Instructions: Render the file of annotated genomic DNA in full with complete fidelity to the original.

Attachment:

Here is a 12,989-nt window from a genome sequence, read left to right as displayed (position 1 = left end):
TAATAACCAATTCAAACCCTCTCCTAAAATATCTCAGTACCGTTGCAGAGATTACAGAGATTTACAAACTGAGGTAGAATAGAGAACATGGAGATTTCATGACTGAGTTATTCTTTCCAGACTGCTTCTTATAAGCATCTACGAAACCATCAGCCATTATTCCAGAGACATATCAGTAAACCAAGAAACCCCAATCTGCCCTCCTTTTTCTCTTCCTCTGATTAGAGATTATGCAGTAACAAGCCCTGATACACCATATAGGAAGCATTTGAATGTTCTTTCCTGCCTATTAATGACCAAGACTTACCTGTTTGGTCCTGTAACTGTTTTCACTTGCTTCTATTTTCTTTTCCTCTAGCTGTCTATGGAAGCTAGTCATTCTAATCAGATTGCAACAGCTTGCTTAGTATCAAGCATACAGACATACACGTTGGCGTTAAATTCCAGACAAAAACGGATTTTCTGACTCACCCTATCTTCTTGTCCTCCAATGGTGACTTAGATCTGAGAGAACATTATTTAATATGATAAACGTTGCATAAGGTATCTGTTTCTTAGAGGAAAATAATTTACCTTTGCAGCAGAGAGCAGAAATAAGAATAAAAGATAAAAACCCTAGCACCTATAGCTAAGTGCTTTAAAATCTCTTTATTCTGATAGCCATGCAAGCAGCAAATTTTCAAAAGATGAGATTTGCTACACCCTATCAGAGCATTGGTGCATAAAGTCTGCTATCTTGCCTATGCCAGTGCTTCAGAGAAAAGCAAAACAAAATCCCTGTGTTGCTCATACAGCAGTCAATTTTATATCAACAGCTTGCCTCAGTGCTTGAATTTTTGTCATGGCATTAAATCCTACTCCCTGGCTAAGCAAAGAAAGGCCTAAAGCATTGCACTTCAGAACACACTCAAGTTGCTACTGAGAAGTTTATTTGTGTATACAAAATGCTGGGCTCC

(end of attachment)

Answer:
Here is a 12,989-nt window from a genome sequence, read left to right as displayed (position 1 = left end):
TAATAACCAATTCAAACCCTCTCCTAAAATATCTCAGTACCGTTGCAGAGATTACAGAGATTTACAAACTGAGGTAGAATAGAGAACATGGAGATTTCATGACTGAGTTATTCTTTCCAGACTGCTTCTTATAAGCATCTACGAAACCATCAGCCATTATTCCAGAGACATATCAGTAAACCAAGAAACCCCAATCTGCCCTCCTTTTTCTCTTCCTCTGATTAGAGATTATGCAGTAACAAGCCCTGATACACCATATAGGAAGCATTTGAATGTTCTTTCCTGCCTATTAATGACCAAGACTTACCTGTTTGGTCCTGTAACTGTTTTCACTTGCTTCTATTTTCTTTTCCTCTAGCTGTCTATGGAAGCTAGTCATTCTAATCAGATTGCAACAGCTTGCTTAGTATCAAGCATACAGACATACACGTTGGCGTTAAATTCCAGACAAAAACGGATTTTCTGACTCACCCTATCTTCTTGTCCTCCAATGGTGACTTAGATCTGAGAGAACATTATTTAATATGATAAACGTTGCATAAGGTATCTGTTTCTTAGAGGAAAATAATTTACCTTTGCAGCAGAGAGCAGAAATAAGAATAAAAGATAAAAACCCTAGCACCTATAGCTAAGTGCTTTAAAATCTCTTTATTCTGATAGCCATGCAAGCAGCAAATTTTCAAAAGATGAGATTTGCTACACCCTATCAGAGCATTGGTGCATAAAGTCTGCTATCTTGCCTATGCCAGTGCTTCAGAGAAAAGCAAAACAAAATCCCTGTGTTGCTCATACAGCAGTCAATTTTATATCAACAGCTTGCCTCAGTGCTTGAATTTTTGTCATGGCATTAAATCCTACTCCCTGGCTAAGCAAAGAAAGGCCTAAAGCATTGCACTTCAGAACACACTCAAGTTGCTACTGAGAAGTTTATTTGTGTATACAAAATGCTGGGCTCC